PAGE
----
Chapter 8 Molecular and cellular stress pathways in ischemic heart disease: Targets for regulated gene therapy

Keith A Webster

Research output: Contribution to journalArticlepeer-review

2 Scopus citations


Reperfusion damage to cardiac myocytes through the generation of excess ROIs is a central feature of ischemic heart disease. One of the earliest effects of reperfusion-generated ROIs is the activation of the c-Jun-N-terminal kinase JNK/SAPK pathway. The contribution of activated JNK to cell fate in this setting is currently not firmly established but recent work from the authors' laboratory indicates that the inhibition of JNK with a dominant negative JNK mutant promoted an increase in apoptosis of cardiac myocytes after hypoxia-reoxygenation. This clearly suggests that JNK activation is protective in this setting (Dougherty et al., 1999). Both JNK/SAPK activation and cell death by apoptosis can be blocked by pretreating heart cells with antioxidants. A second kinase pathway involving IP(3)K and Akt is anti-apoptotic and may also contribute to ischemia-mediated cell death. Activation of this pathway by exposure to insulin-like growth factor-1 (IGF-1) can protect cardiac myocytes from ischemia-reperfusion-mediated apoptosis. New gene therapy techniques designed to modulate these kinase pathway activities using novel heart-specific and hypoxia-regulated vectors may eventually replace current pharmacological and surgical methods to treat CAD and myocardial ischemia.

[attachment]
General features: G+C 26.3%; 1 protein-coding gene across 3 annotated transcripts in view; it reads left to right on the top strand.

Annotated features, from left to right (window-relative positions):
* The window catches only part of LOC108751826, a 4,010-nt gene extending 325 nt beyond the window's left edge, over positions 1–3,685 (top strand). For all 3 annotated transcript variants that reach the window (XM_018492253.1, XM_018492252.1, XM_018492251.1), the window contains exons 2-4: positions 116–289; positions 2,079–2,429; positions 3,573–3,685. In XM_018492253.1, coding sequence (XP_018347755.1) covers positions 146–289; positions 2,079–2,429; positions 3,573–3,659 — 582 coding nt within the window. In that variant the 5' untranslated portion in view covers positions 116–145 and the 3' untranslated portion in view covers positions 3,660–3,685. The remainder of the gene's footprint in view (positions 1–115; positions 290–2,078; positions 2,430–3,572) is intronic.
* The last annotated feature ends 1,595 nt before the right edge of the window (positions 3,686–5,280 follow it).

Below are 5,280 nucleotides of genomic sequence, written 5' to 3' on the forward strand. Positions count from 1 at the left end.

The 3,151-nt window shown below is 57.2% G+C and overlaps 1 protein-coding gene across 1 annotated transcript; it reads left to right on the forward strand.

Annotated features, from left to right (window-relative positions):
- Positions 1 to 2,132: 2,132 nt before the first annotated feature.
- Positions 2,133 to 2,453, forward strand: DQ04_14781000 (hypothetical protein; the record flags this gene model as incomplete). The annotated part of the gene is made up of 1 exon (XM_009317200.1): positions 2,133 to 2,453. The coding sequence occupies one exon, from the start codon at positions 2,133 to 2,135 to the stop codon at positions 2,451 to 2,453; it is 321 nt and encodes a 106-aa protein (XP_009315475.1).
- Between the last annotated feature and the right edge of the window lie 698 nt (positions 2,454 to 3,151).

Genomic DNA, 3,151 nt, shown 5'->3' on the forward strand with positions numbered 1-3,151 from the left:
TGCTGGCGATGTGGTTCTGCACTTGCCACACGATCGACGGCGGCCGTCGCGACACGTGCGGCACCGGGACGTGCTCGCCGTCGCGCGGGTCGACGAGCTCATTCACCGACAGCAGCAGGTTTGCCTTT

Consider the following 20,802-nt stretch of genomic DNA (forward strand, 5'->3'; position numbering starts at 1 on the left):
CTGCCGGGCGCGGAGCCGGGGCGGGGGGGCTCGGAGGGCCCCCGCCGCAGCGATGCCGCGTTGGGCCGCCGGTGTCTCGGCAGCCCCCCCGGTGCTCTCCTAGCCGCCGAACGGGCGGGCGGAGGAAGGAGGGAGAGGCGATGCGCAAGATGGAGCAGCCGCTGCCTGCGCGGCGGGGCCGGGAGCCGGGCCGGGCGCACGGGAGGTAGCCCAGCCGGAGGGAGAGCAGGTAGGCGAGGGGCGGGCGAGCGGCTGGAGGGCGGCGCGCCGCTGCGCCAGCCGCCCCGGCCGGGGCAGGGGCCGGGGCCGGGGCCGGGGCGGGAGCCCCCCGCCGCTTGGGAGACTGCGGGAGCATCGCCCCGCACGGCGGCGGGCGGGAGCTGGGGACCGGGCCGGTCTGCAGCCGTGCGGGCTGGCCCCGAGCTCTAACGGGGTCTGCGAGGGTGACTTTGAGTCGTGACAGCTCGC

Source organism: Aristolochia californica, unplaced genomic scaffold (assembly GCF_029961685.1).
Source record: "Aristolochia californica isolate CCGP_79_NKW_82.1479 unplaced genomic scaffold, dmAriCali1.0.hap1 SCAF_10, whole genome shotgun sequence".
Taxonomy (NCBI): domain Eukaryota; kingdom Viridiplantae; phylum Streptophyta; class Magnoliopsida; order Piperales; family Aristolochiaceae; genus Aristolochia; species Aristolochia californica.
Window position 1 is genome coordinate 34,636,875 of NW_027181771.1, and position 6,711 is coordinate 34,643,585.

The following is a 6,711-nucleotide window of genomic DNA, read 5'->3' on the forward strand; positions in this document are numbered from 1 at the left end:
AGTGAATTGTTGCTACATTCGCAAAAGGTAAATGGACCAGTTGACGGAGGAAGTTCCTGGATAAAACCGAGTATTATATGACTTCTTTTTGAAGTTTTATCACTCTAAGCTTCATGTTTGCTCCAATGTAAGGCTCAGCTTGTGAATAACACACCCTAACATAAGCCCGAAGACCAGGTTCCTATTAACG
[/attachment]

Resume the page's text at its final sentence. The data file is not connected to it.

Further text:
Original languageEnglish
Pages (from-to)99-112
Number of pages14
JournalCell and Molecular Response to Stress
Issue numberC
StatePublished - Dec 1 2000

ASJC Scopus subject areas

  • Cell Biology
  • Molecular Biology
  • Physiology


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